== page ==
Monday, February 19, 2007

Pianists making headlines: Richard Goode and Angela Hewitt

Richard Goode, one of America's most distinguished pianists, renowned world-wide for the beauty of his playing and the expressive depths of his interpretations, makes a welcome return to Spivey Hall this Sunday, February 25th, at 3:00 pm, for the Spivey Memorial Concert (a concert given annually in memory of the founders of Spivey Hall, Walter & Emilie Spivey). Richard's recent performances have really hit the mark with music critics. Here's a preview of what we can expect to hear:

Even when he plays Brahms, the passion is always controlled. Somehow, though, it gets you. What Goode does at the piano is warm, engaging and marvelously subtle -- mesmerizing. Talking about him at intermission, a bunch of us found ourselves using words you'd normally never use to describe piano playing. Words like "fluid" and "liquid." One listening, struggling, came out with: "He plays as if the piano isn't there." Which made weird sense. Goode knows so thoroughly how to get what he wants from the piano that you almost feel the music goes directly from his head to the audience. . . .

This was Bach [the G-major Partita] to make you smile. Goode brought out not only the intricacy of the music but also the charm. And the seven pieces by Brahms, Op. 116, were a highlight because they showed a more robust side of Goode's artistry than the other music did. Lost in concentration, the pianist seemed to enjoy every rich chord, every transition. In the G-minor Capriccio, the passionate middle section never sounded lovelier or dreamier. Goode lingered on the ravishing harmonies and gave the music a wonderful romantic sweep.

-- Mary Kunz Goldman, The Buffalo News (2/14/07)

Richard will perform this same program -- Bach Partita No. 2, Mozart A-minor Rondo K.511, Debussy Preludes Book II, Brahms Fantasies Op. 116 -- this Sunday. Already well-sold, this concert has a few tickets still available. Courtesy of the Spivey Foundation, we'll all enjoy a reception in the lobby following the concert...and most likely we, too, will be groping for words to communicate the wonders of what we've just heard.

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In anticipation of Saturday, April 14 at 8:15 pm, when the extraordinary Canadian pianist Angela Hewitt performs the complete "Goldberg" Variations at Spivey Hall, I was glad to see the feature interview by Vivien Schweitzer that ran in The New York Times last week. A few highlights:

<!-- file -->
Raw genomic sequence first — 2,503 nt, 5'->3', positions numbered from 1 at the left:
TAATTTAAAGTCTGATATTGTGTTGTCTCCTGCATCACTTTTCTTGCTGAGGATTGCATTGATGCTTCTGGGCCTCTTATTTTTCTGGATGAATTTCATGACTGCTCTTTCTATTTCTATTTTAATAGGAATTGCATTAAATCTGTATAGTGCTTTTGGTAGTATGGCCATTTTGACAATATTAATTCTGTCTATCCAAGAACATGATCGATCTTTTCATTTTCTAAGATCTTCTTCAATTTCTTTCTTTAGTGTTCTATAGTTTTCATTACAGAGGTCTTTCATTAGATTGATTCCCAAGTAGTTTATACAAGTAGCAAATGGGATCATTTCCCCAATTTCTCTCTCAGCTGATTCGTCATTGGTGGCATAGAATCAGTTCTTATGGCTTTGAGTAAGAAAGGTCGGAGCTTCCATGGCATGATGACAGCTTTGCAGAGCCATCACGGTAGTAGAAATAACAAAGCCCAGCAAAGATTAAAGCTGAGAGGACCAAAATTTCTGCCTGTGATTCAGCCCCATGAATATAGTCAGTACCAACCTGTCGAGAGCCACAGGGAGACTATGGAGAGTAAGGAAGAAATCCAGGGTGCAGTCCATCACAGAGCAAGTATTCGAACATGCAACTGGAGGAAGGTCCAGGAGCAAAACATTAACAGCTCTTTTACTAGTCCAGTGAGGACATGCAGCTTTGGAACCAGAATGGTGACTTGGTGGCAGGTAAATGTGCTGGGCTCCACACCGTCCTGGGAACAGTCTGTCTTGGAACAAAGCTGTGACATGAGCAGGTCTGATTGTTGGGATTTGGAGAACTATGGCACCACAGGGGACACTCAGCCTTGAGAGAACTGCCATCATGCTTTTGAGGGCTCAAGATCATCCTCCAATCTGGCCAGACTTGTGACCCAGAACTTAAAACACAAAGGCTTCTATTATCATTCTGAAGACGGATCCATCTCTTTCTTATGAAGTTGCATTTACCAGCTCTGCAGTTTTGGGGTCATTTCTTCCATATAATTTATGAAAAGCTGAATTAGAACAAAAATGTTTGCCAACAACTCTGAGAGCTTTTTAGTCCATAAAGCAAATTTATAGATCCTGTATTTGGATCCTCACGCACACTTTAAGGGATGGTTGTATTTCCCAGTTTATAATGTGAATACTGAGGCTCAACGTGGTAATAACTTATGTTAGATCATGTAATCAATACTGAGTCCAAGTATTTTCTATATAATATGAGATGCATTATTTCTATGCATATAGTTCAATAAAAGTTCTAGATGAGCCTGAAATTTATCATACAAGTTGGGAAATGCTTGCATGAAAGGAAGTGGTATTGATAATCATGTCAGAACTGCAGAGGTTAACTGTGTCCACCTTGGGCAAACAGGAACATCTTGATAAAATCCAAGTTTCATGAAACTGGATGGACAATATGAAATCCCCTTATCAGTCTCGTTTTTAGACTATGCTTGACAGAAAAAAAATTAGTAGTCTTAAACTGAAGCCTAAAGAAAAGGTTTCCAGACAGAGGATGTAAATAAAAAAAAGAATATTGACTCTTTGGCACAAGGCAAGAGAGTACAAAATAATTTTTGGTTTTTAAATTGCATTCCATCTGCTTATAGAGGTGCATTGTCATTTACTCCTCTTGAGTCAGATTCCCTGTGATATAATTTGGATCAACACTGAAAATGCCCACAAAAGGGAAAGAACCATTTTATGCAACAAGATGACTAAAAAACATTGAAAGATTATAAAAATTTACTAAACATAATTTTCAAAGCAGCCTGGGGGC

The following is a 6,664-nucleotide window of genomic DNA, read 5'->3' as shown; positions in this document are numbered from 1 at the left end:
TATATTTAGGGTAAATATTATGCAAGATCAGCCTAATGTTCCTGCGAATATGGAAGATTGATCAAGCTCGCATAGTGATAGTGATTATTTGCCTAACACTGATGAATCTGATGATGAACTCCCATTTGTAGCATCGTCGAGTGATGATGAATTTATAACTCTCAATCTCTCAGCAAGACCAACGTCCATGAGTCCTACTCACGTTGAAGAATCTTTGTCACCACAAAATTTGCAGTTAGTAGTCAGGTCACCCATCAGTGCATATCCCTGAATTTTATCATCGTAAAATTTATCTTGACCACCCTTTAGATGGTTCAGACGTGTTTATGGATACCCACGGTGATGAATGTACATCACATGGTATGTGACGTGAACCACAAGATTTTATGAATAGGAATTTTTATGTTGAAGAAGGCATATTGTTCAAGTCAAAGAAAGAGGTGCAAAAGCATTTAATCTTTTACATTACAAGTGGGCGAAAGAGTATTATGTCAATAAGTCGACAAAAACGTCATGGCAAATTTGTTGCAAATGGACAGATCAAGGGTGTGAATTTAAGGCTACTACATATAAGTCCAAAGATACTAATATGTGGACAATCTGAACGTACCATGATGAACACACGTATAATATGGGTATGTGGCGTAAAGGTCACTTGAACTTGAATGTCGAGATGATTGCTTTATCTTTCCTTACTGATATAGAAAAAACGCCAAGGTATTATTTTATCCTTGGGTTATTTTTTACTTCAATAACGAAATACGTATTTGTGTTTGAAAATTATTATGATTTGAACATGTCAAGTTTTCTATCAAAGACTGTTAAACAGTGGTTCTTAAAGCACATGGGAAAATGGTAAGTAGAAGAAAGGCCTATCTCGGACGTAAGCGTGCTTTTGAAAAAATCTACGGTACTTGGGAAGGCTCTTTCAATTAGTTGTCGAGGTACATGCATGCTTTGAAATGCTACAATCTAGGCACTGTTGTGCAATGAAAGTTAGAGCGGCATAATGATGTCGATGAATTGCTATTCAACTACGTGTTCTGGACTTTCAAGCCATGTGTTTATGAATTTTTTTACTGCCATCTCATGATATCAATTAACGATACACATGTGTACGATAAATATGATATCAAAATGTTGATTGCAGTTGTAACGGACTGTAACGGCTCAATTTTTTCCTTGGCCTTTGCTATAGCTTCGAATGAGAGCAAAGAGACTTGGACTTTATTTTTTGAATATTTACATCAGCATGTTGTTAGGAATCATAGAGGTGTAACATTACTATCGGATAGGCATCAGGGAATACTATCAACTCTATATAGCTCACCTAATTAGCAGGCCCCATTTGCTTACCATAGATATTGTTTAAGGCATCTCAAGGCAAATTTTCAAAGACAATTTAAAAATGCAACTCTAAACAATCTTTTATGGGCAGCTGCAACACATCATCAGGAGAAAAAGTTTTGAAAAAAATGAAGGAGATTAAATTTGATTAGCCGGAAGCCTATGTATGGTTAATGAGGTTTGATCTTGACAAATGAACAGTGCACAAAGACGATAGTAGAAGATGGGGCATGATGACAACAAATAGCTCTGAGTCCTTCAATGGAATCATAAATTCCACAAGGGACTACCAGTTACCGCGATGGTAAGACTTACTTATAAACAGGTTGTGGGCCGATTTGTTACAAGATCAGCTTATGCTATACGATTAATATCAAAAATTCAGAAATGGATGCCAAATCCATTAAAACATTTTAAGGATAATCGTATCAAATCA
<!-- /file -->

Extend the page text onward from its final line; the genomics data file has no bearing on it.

Her approach to Bach, which focuses on crystalline articulation, minimal pedal, singing lines and rhythmic vitality, is the same as her interpretations of other repertory. She explained that if played with extra clarity, Beethoven’s “Appassionata” Sonata (which she has recorded) becomes more exciting and intelligible.

“Pianists are trained in romantic repertory and unfortunately apply that to Beethoven,” she said. “So many of his markings are disregarded that the performance tradition becomes deformed.”

Her recent recording of Chopin Nocturnes is also notable for its crystalline articulation, as well as its passion and dignity. Chopin, who also loved Bach, hated affectation, artifice and sentimentality, she said in her liner notes.

Ms. Hewitt, whose father was the organist at Christ Church Cathedral in Ottawa, began playing the piano at 3 and learned early on how to produce legato with the fingers and to use the pedal sparingly. She also studied ballet, which contributed to her understanding of the dance element in Bach’s music.

But while giving master classes, she has been distressed that students (and their teachers) often seem to have so little idea how to study Bach, so she made an instructional Bach DVD (to be released this year by Hyperion). In it she explains her methodology, stressing that you must adhere to period conventions.

Angela will be giving a master class on performing Bach on the piano as part of her visit to Atlanta for Spivey Hall's 2007 Spring Bach Festival. The master class will take place at Spivey Hall on Friday night, April 13, at 7:00 pm. Pianists who wish to apply to participate in the class, as well as music-lovers who just wish to attend and soak up Angela's insights on how she brings Bach to life at the piano, should call Spivey Hall Education Manager Amber Dimkoff at (678) 466-4481 or email her at Tickets to Angela's Saturday recital are available from the Spivey Hall Box Office (678) 466-4200 or online at

And this past Saturday (February 17), Bernard Holland in The New York Times glows with enthusiasm over Angela's Metropolitan Museum of Art recital last Thursday:

Ms. Hewitt is one of those rare musicians who seem to get something into their heads and hearts and find it at their fingertips instantaneously. To fuel this leap must require a fund of psychic energy beyond the average capacity. Good musicians are good athletes, not in the muscular sense but in the staying power of their imaginations. This pianist’s resolve to imbue every musical moment with an unrelenting sense of theater would exhaust most of us in 10 minutes.

Amazing musical minds, hearts and souls at work. Angela Hewitt and Richard Goode are both fantastic artists and astounding pianists. Don't miss them!